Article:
Aug 06, 2013 04:02 PM

After the Storm, Measure of Calm Returns to Interbank Market


(Beijing) – Liquidity in the interbank market this month has shown signs of improvement after the central bank intervened, but analysts agree that it is too soon to breathe a sigh of relief.

Liu Mingkang, former chairman of China Banking Regulatory Commission, said on July 27 at a forum held by Caixin that volatility is here to stay. The tightness is unlikely to ease before 2015, he said.

June saw one of the worst liquidity shortages in the country's financial history. Banks and other financial institutions struggled to get short-term funds from customers and each other, pushing up capital costs.

At first, the central bank did not react. Analysts said it was refraining from injecting capital into the market to pressure banks to deleverage.

Toward the end of July, the fear of another credit crunch became intense, and the central bank reacted by restarting reverse repurchase agreements on July 30. The last time it did so was on February 7. It took the step again on August 1 and August 6.

The scales of the three reverse repos were tiny compared with many of its previous reverse repos, which were taken in times of urgent liquidity shortages, but many investors believe that the worst is over.

The path ahead, however, remains challenging, Liu said. One primary concern is the impact of the huge capital outflows that will likely hit China as the U.S. Federal Reserve phases out its quantitative easing policy, he said.

"Liquidity has improved for the time being, but we cannot just sit there and wait for it to recover," he said. "We should learn the lessons and strengthen our liquidity management capability, including performing due diligence in reviewing the counterparties' liquidity conditions extra carefully."

Analysts are waiting to see what the central bank's next moves will be. One from Harvest Fund said his attention is focused on how the bank controls the yield of repurchase agreements.

There had been no substantive changes in the market that can ease the pressure of liquidity supply, Chen Long, an analyst at Bank of Dongguan, said. He expects capital costs to fluctuate narrowly around a relatively high level for the rest of the year.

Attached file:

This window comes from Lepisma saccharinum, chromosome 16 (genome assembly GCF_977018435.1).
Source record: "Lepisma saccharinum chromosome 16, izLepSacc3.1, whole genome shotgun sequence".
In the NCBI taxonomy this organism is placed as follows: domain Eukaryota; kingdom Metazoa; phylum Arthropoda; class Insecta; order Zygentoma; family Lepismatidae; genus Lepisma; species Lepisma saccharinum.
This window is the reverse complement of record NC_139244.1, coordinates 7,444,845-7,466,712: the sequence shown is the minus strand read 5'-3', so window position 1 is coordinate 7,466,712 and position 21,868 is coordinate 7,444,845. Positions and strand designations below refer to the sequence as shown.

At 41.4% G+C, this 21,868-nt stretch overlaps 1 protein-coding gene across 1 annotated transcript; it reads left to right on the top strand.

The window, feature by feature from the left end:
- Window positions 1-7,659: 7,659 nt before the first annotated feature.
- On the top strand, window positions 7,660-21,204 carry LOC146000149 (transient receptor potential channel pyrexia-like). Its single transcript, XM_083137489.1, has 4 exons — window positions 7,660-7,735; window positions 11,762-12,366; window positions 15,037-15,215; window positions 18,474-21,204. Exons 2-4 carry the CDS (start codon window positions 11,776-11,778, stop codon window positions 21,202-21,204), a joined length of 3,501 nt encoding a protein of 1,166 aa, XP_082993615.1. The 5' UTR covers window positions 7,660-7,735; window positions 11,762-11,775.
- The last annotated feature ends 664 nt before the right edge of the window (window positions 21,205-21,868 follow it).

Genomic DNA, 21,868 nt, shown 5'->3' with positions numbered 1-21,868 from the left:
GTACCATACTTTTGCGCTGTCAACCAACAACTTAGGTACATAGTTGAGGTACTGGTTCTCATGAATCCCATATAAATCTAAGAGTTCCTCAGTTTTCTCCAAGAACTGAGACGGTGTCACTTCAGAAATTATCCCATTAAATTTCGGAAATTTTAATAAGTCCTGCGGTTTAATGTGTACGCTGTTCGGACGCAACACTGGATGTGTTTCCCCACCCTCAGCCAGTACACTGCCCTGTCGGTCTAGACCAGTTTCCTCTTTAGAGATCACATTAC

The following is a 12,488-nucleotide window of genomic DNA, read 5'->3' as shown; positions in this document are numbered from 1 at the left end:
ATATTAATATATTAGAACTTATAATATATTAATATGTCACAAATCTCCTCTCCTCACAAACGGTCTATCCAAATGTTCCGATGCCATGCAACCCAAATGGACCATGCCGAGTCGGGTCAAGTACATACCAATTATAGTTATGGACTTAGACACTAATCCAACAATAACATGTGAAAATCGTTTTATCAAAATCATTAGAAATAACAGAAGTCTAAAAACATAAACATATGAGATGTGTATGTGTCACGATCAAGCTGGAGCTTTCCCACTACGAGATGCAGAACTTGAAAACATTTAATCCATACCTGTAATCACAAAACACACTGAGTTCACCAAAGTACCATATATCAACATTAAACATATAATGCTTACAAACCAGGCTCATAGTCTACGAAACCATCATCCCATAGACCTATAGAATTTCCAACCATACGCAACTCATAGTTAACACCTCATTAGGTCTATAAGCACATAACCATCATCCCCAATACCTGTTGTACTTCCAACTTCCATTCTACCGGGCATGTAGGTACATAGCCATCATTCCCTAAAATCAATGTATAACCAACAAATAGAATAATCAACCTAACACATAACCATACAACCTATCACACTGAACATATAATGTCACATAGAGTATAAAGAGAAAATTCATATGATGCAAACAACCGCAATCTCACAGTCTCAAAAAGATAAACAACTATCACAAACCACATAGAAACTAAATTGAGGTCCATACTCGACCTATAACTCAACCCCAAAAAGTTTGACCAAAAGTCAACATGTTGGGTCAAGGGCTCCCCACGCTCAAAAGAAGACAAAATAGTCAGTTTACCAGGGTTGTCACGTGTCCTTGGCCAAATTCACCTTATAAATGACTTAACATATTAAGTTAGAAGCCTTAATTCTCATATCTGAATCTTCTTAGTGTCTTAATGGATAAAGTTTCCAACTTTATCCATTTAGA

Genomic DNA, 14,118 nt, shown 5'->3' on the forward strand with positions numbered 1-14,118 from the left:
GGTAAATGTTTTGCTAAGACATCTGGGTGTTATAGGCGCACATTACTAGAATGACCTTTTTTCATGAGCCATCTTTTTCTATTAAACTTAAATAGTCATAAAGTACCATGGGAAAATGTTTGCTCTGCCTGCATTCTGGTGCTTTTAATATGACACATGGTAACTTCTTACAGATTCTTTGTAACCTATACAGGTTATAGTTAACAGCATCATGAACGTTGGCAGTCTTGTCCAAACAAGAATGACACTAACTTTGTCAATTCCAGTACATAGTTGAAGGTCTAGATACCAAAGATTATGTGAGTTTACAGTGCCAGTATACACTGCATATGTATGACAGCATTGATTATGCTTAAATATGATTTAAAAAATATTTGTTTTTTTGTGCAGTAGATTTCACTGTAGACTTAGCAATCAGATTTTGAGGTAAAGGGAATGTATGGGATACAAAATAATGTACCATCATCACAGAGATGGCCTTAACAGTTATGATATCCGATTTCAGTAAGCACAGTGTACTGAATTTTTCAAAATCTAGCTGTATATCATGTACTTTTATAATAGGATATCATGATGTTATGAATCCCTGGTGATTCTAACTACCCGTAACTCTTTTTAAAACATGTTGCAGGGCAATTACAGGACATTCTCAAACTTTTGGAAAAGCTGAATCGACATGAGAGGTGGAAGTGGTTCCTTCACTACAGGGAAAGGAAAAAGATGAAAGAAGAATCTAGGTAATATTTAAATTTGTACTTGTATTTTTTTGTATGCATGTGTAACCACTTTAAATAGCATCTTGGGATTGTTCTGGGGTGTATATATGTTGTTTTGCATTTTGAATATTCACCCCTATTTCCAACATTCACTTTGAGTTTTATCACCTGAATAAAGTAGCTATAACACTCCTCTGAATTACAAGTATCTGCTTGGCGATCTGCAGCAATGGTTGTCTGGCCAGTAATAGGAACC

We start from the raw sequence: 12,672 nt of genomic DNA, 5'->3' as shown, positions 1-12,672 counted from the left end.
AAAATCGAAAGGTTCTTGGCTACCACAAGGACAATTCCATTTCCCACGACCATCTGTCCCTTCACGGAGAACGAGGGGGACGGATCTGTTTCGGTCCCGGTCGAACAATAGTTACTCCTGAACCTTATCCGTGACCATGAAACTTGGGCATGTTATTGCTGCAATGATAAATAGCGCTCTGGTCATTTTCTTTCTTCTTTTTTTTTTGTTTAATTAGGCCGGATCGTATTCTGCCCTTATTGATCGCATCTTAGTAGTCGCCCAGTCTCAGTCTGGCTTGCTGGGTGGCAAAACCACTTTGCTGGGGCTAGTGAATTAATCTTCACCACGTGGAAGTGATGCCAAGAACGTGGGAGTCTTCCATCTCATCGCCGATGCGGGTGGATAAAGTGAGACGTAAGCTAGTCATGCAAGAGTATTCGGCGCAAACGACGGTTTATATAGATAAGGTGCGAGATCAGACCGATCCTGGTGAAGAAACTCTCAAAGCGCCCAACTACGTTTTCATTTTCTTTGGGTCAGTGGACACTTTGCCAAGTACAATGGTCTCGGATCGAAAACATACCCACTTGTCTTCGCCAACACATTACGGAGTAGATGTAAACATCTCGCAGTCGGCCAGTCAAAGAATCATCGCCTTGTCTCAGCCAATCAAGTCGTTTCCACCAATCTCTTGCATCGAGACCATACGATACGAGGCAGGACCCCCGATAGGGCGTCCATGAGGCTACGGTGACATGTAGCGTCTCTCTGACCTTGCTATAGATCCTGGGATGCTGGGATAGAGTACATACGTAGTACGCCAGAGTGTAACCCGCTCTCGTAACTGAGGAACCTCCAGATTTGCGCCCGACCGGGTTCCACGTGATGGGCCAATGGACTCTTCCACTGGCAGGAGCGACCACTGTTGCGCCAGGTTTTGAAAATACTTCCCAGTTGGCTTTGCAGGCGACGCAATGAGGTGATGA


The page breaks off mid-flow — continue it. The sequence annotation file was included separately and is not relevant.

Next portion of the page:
Several sources from banks and securities firms said more institutional lenders are opting to deposit their funds in banks rather than lending to them through the interbank market because interest rates on interbank deposits can be significantly higher than those in the interbank lending market.

The central bank oversees transactions in the interbank market and it has the authority to censure financial institutions for setting their lending rates too high, a securities broker said.

The problem is no one knows for certain what the ceiling is under current circumstances, and most banks fear that the lending rates they want could break the limit, he said. In contrast, interbank deposits are regulated by China Banking Regulatory Commission and the interest rates can be determined with much more flexibility, he said.

The banking regulator has said it would pay more attention to banks' liquidity management in the wake of recent changes in the market.

Liu Yuhui, a research fellow of finance at the Chinese Academy of Social Sciences, said he doubts that banks started deleveraging after the June credit crunch. Instead, he said, they may have increased their exposure to real estate companies and local government financing platforms because few companies in other industries can afford a sharp increase in their capital costs.

Only when banks cannot pass on the cost of rising interest rates to property developers and financing platforms can they really deleverage and pay more attention to liquidity management, he said.

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